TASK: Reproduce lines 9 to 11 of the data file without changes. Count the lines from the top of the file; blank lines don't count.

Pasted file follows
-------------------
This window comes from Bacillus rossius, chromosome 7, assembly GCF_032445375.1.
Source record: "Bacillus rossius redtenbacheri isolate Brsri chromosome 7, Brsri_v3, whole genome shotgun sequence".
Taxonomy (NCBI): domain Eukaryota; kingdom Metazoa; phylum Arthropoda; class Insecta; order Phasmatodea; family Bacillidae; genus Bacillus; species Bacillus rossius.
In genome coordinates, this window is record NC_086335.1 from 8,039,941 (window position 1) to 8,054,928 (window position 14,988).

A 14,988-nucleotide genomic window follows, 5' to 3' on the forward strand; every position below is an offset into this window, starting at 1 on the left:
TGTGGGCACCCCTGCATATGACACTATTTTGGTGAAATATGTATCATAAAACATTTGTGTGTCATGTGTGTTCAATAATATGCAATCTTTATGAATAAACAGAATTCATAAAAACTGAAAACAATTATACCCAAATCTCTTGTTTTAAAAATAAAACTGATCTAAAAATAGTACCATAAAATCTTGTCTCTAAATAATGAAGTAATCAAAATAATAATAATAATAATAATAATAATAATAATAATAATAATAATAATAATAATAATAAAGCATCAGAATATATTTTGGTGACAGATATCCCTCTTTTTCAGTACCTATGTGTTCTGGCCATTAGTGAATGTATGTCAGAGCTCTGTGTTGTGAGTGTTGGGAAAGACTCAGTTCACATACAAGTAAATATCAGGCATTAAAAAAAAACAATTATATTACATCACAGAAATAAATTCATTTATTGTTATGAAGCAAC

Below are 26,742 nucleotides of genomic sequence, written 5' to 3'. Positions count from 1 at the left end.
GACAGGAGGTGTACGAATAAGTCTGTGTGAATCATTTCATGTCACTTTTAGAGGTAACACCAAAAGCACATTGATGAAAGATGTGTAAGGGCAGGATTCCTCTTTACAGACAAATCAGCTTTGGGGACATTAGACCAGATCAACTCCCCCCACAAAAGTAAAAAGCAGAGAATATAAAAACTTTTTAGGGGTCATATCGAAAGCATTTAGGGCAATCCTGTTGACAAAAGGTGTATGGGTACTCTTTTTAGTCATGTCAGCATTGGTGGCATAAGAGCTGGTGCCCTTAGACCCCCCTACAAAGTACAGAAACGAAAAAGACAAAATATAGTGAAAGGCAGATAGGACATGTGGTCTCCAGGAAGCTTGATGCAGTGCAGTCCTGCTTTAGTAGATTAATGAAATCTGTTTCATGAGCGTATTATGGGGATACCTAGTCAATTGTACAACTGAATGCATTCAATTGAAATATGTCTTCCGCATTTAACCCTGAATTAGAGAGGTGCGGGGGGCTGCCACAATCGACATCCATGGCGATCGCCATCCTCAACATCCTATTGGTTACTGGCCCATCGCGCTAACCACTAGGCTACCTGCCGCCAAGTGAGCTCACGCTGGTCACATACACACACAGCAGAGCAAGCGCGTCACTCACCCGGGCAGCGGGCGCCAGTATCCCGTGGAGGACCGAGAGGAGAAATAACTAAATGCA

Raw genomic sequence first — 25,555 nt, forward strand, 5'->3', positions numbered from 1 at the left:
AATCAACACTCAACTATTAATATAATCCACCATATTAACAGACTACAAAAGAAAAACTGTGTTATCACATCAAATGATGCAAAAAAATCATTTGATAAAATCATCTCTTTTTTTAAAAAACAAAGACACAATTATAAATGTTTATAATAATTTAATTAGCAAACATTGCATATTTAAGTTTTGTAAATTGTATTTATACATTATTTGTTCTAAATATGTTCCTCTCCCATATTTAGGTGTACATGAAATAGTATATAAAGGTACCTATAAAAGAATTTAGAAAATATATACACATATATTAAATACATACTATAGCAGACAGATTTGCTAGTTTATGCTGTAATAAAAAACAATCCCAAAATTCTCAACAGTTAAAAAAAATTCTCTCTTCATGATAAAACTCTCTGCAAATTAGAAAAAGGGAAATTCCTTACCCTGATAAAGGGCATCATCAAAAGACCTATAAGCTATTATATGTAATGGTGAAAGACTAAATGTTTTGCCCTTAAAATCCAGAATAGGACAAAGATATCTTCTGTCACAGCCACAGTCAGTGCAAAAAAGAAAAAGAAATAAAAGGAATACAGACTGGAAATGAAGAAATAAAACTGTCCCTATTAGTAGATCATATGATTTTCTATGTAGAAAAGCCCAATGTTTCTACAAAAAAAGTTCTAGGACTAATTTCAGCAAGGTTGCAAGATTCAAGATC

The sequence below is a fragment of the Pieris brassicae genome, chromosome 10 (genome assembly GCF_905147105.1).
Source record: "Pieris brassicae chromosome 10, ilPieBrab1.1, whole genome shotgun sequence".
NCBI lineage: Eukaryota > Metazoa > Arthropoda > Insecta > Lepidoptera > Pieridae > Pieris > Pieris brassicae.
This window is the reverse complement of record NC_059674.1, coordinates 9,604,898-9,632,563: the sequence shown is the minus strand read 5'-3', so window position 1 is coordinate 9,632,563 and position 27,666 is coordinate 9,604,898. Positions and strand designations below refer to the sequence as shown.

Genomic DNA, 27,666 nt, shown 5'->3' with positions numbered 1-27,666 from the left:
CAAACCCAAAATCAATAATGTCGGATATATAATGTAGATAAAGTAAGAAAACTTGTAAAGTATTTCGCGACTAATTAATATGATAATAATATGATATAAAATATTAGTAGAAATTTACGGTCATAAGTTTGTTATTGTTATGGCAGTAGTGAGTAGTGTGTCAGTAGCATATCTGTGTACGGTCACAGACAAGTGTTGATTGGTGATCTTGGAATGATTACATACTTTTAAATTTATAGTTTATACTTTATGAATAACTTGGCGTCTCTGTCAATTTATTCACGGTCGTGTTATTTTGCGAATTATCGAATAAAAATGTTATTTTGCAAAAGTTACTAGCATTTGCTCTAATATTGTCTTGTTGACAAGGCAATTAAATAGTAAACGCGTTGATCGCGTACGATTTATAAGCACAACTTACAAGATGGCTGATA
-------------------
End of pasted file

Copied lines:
Raw genomic sequence first — 25,555 nt, forward strand, 5'->3', positions numbered from 1 at the left:
AATCAACACTCAACTATTAATATAATCCACCATATTAACAGACTACAAAAGAAAAACTGTGTTATCACATCAAATGATGCAAAAAAATCATTTGATAAAATCATCTCTTTTTTTAAAAAACAAAGACACAATTATAAATGTTTATAATAATTTAATTAGCAAACATTGCATATTTAAGTTTTGTAAATTGTATTTATACATTATTTGTTCTAAATATGTTCCTCTCCCATATTTAGGTGTACATGAAATAGTATATAAAGGTACCTATAAAAGAATTTAGAAAATATATACACATATATTAAATACATACTATAGCAGACAGATTTGCTAGTTTATGCTGTAATAAAAAACAATCCCAAAATTCTCAACAGTTAAAAAAAATTCTCTCTTCATGATAAAACTCTCTGCAAATTAGAAAAAGGGAAATTCCTTACCCTGATAAAGGGCATCATCAAAAGACCTATAAGCTATTATATGTAATGGTGAAAGACTAAATGTTTTGCCCTTAAAATCCAGAATAGGACAAAGATATCTTCTGTCACAGCCACAGTCAGTGCAAAAAAGAAAAAGAAATAAAAGGAATACAGACTGGAAATGAAGAAATAAAACTGTCCCTATTAGTAGATCATATGATTTTCTATGTAGAAAAGCCCAATGTTTCTACAAAAAAAGTTCTAGGACTAATTTCAGCAAGGTTGCAAGATTCAAGATC

The sequence below is a fragment of the Pieris brassicae genome, chromosome 10 (genome assembly GCF_905147105.1).